“The ultimate result is it wasn't always clear what the real status of the city budget was to the people reading it,” said Utter, who also ran against Gough for mayor in 2009.
6. Reluctance to make tough choices
The council and mayor did make cuts in the past year that saved millions of dollars.
What officials failed to do is make the deep cuts that are needed to keep the city in the black long-term, said South Snohomish County Chamber of Commerce president Jean Hales.
“I have a lot of empathy for the enormity of the problem the council is facing,” she said.
Now that the city is preparing to impose millions of dollars of tax increases, it doesn't appear that it will do anything to significantly change their spending habits.
“They have sidestepped that responsibility by increasing taxes to businesses and residents, rather than addressing their very real systematic problems,” she said.
Lynnwood's rich sales tax base should have put it in a better position to weather the economic downturn — if the city had slowed spending and beefed up its reserves.
“We need to make some changes,” Hales said. “This is not acceptable. Lynnwood should be the most viable and they are not because people have not managed the city's finances well.”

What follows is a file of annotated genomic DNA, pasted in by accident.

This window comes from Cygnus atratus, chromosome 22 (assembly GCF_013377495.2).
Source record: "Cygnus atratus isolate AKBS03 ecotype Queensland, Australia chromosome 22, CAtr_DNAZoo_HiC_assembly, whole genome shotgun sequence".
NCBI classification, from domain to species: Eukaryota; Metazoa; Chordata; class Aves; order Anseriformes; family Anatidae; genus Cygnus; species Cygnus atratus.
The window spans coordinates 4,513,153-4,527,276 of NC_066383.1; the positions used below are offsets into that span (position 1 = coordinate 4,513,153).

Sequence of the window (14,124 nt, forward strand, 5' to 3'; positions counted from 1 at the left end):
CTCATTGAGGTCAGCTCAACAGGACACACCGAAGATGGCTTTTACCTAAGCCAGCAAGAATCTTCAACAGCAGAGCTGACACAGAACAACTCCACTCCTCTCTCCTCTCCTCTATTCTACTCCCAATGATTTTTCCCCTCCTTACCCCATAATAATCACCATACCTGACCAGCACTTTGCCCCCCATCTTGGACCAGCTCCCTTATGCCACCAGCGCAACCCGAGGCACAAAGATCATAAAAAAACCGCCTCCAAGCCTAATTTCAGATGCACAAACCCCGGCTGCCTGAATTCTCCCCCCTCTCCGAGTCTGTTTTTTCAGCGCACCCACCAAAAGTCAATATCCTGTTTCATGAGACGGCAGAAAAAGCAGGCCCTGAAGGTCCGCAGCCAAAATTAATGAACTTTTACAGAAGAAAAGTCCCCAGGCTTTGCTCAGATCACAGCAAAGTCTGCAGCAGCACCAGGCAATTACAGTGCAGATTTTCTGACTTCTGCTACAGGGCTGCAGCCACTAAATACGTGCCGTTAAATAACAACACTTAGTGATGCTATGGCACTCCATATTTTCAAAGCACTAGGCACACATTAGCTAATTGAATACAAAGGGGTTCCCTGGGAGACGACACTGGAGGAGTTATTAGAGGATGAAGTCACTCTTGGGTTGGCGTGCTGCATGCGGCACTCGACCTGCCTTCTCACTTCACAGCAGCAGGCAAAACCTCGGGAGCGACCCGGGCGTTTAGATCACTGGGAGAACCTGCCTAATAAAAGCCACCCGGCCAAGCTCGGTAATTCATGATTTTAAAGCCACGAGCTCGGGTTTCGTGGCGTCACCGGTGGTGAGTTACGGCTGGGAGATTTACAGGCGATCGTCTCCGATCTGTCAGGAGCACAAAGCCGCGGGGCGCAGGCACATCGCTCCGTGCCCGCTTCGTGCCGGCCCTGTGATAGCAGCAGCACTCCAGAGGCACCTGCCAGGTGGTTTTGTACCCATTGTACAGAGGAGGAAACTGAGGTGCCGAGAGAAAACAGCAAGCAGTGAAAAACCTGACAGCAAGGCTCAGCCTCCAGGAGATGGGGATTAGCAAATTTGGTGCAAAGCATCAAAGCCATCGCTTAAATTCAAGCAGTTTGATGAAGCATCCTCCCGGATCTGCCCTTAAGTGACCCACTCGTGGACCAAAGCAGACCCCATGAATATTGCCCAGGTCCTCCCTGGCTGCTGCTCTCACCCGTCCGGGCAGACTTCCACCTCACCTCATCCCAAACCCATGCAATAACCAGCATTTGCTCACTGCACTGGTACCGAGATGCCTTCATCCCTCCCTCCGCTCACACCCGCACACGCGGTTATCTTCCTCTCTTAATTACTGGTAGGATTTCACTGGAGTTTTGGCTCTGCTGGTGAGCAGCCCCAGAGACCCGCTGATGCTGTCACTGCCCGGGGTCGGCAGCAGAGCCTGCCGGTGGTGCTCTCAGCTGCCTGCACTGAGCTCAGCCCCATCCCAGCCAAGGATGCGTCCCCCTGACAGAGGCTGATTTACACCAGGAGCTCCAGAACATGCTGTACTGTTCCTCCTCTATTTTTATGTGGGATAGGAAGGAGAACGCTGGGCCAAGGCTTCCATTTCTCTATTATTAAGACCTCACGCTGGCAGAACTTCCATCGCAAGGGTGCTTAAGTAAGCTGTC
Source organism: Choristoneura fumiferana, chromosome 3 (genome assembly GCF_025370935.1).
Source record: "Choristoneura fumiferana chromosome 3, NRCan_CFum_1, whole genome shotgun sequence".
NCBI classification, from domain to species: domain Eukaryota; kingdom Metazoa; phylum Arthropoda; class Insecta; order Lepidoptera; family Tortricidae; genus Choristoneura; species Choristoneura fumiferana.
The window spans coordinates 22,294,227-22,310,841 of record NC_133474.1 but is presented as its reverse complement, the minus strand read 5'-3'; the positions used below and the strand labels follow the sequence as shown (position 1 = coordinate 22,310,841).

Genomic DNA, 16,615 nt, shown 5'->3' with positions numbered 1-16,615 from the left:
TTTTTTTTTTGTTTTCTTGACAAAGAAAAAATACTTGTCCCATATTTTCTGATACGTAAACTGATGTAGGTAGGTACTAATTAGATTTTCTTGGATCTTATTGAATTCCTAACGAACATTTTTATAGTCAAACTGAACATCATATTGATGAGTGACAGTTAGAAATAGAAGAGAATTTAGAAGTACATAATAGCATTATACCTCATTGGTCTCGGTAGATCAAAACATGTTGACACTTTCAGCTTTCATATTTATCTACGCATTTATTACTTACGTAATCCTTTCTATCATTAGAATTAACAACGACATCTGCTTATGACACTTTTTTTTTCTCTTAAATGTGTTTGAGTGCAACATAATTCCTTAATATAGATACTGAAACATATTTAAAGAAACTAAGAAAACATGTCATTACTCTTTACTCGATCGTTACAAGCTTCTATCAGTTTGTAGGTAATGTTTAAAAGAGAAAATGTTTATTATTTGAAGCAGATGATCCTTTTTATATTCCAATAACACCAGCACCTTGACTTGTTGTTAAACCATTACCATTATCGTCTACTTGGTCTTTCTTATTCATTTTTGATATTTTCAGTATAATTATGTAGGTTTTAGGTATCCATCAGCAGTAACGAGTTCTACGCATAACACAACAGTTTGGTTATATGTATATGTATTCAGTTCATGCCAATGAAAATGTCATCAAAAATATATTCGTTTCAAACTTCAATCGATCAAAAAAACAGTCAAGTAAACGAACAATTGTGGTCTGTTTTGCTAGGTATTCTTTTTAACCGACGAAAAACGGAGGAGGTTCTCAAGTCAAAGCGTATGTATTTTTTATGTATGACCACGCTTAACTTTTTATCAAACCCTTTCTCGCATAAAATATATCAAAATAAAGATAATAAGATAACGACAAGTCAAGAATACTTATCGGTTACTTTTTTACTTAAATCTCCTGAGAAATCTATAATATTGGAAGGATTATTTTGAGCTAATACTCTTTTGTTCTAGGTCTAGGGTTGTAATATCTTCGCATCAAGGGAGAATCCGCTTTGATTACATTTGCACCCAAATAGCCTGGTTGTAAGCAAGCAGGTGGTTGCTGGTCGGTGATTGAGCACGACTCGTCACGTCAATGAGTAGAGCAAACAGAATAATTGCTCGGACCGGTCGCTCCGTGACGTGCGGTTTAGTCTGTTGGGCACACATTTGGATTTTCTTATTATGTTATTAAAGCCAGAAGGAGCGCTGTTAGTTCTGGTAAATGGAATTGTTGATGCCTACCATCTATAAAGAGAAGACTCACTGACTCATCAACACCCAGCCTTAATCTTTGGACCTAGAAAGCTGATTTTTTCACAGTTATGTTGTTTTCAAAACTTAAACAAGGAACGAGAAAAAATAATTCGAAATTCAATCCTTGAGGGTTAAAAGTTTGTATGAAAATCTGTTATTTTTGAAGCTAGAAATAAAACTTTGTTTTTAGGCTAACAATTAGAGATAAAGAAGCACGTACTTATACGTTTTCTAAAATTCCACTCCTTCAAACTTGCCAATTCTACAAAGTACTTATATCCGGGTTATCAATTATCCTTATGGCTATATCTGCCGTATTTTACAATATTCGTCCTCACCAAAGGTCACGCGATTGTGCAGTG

In 1999, the city put together a task force made up of business leaders to study the budget and make recommendations. Todd Brunner, owner of a construction company based in Lynnwood, was on that task force. Even then, it was clear the city was relying too heavily on the sales tax, he said.
In 2005, Brunner took another close look at the budget.
He was appalled to see how quickly the city was spending through its reserves, particularly in relatively good economic times. Brunner, who serves on the chamber board, said he quietly approached some city leaders with what he found. “I told them, ‘We aren't trying to embarrass you, but this is alarming.'”
“What the recession did was exacerbate the situation,” he said. “This was going to happen anyway. How many years can you sweep this under the rug?”
The reason may be lack of political will, Hales said. Since police and fire services make up such a large portion of the budget, cuts would undoubtedly have to come from those areas. Endorsements from police and fire unions can mean a lot to a politician up for re-election.
The other solution — raising other kinds of taxes such as property and utility taxes — is equally unpalatable for politicians.
“Too many policies are made according what will get people re-elected,” Hales said. “We have to get back to doing what's right for the right reasons.”
Reporter Debra Smith: 425-339-3197 or firstname.lastname@example.org.